Family members come to the ceremony together, full of happiness. Photo/James Huang
Tzu Chi volunteers and volunteer trainees lead the offering ceremony. Photo/James Huang

Intergenerational Tzu Chi Volunteers Gather and Celebrate

Executive Director of Newport Mesa Irvine Interfaith Council (NMIIC), Akbar Hussaini, shared how the depiction of Buddha’s life resonated with him, making him feel like he had returned to his homeland. He mentioned having visited the eight sacred places of Buddhism and identified his hometown, Hyderabad, on a map. Hyderabad, situated in the southern Indian state of Telangana, is famously known as the “Pearl City” due to its rich history in pearl trading. Hussaini extended a heartfelt invitation to the Tzu Chi Orange County Service Center, asking them to participate in the June activities of the Interfaith Association. He expressed his hope that the Orange County Service Center would consider becoming a member of the Association.

I believe that Tzu Chi’s onboarding will bring valuable experience and guidance to the Interfaith Association, and I hope that I can participate in more activities with the Service Center in the future to learn more about Tzu Chi.

Everyone devoutly prays to the Buddha for social stability and for a disaster-free world. Photo/James Huang

Tzu Chi volunteer Yue Ying Di, a third-generation Tzu Chi family member, has deep roots in the organization. Having relocated to the United States from Taiwan, she shared, “Over the years of my Tzu Chi activities, there are two people I am most thankful for along the way; one is my husband, who has passed away. The other is my beloved Master Cheng Yen, who is like a parent to me.” She joined Tzu Chi in 1983, and her journey with the organization has been a family affair. 

She added, “I followed Master Cheng Yen’s teachings and went out to the people, whether it was street fundraising or hospital construction. Especially in the early days of Tzu Chi Hospital in Hualien, when we weren’t well known, it was completely dependent on word of mouth. We did whatever Master Cheng Yen said. My family and children have seen me doing it, and they support me and follow me in Tzu Chi. That’s our heritage.”

Master Cheng Yen asked us to pass on the heritage, and this is how we have been doing our best to support Tzu Chi generation by generation. I have no regrets about this journey, and every little bit of it is from my heart.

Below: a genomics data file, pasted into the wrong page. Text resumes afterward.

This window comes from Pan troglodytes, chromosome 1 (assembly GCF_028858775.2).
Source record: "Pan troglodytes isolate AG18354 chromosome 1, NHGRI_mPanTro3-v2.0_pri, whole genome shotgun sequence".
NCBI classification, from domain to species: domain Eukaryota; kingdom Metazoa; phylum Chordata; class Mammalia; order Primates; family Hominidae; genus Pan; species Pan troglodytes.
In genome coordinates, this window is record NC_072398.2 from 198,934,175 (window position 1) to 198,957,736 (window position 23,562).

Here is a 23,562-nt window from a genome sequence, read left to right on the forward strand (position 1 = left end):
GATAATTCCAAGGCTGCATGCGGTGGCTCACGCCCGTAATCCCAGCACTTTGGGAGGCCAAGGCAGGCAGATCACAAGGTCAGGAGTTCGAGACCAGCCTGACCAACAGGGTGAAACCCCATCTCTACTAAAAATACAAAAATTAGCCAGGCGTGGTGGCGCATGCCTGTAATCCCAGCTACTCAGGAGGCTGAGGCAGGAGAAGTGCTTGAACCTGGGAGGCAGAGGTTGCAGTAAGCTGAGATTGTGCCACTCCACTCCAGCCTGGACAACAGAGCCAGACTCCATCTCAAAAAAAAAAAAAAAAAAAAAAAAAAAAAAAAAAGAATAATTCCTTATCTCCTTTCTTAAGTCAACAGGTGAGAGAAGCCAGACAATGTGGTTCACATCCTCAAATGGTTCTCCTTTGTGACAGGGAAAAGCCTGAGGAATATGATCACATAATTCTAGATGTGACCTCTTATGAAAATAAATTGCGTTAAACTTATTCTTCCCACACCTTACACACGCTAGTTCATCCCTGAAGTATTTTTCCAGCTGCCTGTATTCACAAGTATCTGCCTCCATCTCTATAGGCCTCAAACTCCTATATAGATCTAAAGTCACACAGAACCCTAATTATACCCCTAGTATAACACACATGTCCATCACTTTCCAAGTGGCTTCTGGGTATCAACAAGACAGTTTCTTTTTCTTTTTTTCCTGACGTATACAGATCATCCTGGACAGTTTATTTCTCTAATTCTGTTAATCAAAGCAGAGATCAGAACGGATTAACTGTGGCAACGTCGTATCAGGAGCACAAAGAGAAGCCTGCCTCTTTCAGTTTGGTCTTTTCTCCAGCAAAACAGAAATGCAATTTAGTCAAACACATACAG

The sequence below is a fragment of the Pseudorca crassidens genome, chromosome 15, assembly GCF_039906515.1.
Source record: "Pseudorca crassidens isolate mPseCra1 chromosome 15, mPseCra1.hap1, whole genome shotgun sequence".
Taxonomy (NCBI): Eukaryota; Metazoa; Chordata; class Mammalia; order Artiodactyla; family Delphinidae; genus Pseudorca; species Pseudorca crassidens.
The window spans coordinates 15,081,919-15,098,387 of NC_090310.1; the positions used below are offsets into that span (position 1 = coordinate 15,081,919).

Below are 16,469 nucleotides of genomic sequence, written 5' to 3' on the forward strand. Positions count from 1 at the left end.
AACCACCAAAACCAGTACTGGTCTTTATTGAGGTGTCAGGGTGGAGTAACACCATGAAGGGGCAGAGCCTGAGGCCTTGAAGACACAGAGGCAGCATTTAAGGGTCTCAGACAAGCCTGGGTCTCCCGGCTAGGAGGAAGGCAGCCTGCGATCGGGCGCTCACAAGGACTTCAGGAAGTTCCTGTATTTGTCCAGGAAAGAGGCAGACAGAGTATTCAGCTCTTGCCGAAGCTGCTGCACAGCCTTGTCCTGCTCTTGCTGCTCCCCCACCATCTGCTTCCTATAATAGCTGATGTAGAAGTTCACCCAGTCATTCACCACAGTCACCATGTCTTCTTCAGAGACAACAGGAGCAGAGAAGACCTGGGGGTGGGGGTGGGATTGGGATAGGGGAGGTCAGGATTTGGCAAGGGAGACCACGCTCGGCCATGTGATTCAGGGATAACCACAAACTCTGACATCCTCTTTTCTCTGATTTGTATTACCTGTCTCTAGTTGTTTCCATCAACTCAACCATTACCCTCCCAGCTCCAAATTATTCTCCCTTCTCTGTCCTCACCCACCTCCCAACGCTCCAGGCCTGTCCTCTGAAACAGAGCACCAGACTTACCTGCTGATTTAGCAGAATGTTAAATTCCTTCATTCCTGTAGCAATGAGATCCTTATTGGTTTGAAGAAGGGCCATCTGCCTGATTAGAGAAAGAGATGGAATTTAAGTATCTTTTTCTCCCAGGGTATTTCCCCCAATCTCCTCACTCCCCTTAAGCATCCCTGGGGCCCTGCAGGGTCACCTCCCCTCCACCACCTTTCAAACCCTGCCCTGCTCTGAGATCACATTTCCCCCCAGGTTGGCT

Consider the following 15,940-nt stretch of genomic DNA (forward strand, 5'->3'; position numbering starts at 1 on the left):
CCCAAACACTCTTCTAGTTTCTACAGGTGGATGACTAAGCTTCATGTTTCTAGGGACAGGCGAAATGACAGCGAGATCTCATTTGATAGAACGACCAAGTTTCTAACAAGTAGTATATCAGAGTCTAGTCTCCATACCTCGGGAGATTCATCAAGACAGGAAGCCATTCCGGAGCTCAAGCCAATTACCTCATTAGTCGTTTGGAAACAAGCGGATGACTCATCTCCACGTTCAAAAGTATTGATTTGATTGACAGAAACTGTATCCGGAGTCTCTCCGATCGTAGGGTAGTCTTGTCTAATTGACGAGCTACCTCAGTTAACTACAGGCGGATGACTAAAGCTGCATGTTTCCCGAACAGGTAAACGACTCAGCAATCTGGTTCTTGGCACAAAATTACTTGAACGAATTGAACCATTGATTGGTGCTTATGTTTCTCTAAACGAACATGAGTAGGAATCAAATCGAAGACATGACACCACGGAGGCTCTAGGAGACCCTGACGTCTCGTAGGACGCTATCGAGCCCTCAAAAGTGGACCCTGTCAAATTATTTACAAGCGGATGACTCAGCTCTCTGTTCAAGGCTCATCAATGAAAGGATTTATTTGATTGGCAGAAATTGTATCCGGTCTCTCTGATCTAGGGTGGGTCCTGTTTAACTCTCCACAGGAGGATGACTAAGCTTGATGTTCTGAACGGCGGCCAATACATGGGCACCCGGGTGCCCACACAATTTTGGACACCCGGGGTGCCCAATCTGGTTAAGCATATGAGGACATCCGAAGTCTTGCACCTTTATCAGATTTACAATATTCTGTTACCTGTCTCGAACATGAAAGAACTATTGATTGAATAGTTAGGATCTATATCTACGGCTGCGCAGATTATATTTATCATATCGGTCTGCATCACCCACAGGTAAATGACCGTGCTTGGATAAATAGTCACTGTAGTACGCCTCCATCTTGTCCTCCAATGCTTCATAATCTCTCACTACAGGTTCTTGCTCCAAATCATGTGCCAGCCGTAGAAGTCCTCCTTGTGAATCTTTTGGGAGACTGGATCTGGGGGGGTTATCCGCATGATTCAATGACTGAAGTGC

Empowering Youth to Champion Responsibility

The Buddha Bathing Ceremony ends with the “Great Transfer of Merit” and the “Most Reverent Salutation.” Photo/James Huang

Vivian Ikeda, a ten-year student at Tzu Chi Academy in Irvine, California, and the president of Tzu Chi Young Leaders, volunteered for the first time at the event. She noted, “Celebrating Buddha’s birthday is a symbolic event that we hold every year and is part of the Tzu Chi philosophy. We aim to share the deeds of Tzu Chi and Master Cheng Yen with everyone.” Vivian expressed hope for greater collaboration and interaction among Tzu Chi Youth members and other students outside the group to share life stories and experiences.

Irvine made history as the first US city to recognize Buddha’s birthday as a public religious holiday. Irvine Vice Mayor Tammy Kim acknowledged, “More than half of the residents of Irvine identify themselves as Asian American, and a significant portion can trace their lineage and cultural roots back to Buddhism. I believe that an important world religion should celebrate the birth of the Buddha as the celebration of Christmas or the birth of Mohammed.”

Vice Mayor Tammy Kim appreciated the coexistence of diverse religions in an interfaith context. She identified a connection between her cultural heritage and Buddhism, praising Tzu Chis embodiment of these values through caring and compassion. Tzu Chi volunteers worldwide contribute to a path of great love, compassion, and common goodness, assisting those in distress. The Vice Mayor concluded that a mindful world focused on doing good can lead to peace.